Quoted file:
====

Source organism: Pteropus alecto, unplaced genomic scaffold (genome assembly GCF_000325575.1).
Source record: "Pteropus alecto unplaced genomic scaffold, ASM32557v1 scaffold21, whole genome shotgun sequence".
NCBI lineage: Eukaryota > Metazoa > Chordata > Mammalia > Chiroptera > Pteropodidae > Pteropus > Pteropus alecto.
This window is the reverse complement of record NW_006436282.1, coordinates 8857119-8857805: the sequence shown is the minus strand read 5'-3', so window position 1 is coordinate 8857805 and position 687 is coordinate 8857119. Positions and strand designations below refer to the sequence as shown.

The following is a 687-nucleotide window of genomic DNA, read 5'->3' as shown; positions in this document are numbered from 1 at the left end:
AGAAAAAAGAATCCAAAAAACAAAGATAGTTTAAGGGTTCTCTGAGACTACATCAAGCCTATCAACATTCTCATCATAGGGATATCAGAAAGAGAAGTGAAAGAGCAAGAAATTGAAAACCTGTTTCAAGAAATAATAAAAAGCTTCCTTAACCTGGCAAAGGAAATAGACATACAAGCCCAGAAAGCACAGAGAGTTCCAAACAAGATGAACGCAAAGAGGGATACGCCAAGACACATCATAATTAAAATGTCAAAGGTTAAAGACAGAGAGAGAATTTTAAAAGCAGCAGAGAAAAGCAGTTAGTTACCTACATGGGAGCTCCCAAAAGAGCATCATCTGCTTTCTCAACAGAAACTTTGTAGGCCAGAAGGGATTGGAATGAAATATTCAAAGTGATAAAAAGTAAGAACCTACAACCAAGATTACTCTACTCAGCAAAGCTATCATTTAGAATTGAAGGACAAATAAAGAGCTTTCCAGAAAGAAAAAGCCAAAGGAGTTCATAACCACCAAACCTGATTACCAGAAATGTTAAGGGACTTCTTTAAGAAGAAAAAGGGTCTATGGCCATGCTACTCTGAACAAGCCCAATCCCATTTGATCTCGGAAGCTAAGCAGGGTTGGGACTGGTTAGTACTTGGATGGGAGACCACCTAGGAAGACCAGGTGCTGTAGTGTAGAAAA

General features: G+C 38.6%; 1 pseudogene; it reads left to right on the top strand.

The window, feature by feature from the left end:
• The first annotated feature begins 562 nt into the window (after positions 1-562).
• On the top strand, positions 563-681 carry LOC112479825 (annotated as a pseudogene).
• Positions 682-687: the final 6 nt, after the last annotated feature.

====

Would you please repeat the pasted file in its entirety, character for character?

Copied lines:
Source organism: Pteropus alecto, unplaced genomic scaffold (genome assembly GCF_000325575.1).
Source record: "Pteropus alecto unplaced genomic scaffold, ASM32557v1 scaffold21, whole genome shotgun sequence".
NCBI lineage: Eukaryota > Metazoa > Chordata > Mammalia > Chiroptera > Pteropodidae > Pteropus > Pteropus alecto.
This window is the reverse complement of record NW_006436282.1, coordinates 8857119-8857805: the sequence shown is the minus strand read 5'-3', so window position 1 is coordinate 8857805 and position 687 is coordinate 8857119. Positions and strand designations below refer to the sequence as shown.

The following is a 687-nucleotide window of genomic DNA, read 5'->3' as shown; positions in this document are numbered from 1 at the left end:
AGAAAAAAGAATCCAAAAAACAAAGATAGTTTAAGGGTTCTCTGAGACTACATCAAGCCTATCAACATTCTCATCATAGGGATATCAGAAAGAGAAGTGAAAGAGCAAGAAATTGAAAACCTGTTTCAAGAAATAATAAAAAGCTTCCTTAACCTGGCAAAGGAAATAGACATACAAGCCCAGAAAGCACAGAGAGTTCCAAACAAGATGAACGCAAAGAGGGATACGCCAAGACACATCATAATTAAAATGTCAAAGGTTAAAGACAGAGAGAGAATTTTAAAAGCAGCAGAGAAAAGCAGTTAGTTACCTACATGGGAGCTCCCAAAAGAGCATCATCTGCTTTCTCAACAGAAACTTTGTAGGCCAGAAGGGATTGGAATGAAATATTCAAAGTGATAAAAAGTAAGAACCTACAACCAAGATTACTCTACTCAGCAAAGCTATCATTTAGAATTGAAGGACAAATAAAGAGCTTTCCAGAAAGAAAAAGCCAAAGGAGTTCATAACCACCAAACCTGATTACCAGAAATGTTAAGGGACTTCTTTAAGAAGAAAAAGGGTCTATGGCCATGCTACTCTGAACAAGCCCAATCCCATTTGATCTCGGAAGCTAAGCAGGGTTGGGACTGGTTAGTACTTGGATGGGAGACCACCTAGGAAGACCAGGTGCTGTAGTGTAGAAAA

General features: G+C 38.6%; 1 pseudogene; it reads left to right on the top strand.

The window, feature by feature from the left end:
• The first annotated feature begins 562 nt into the window (after positions 1-562).
• On the top strand, positions 563-681 carry LOC112479825 (annotated as a pseudogene).
• Positions 682-687: the final 6 nt, after the last annotated feature.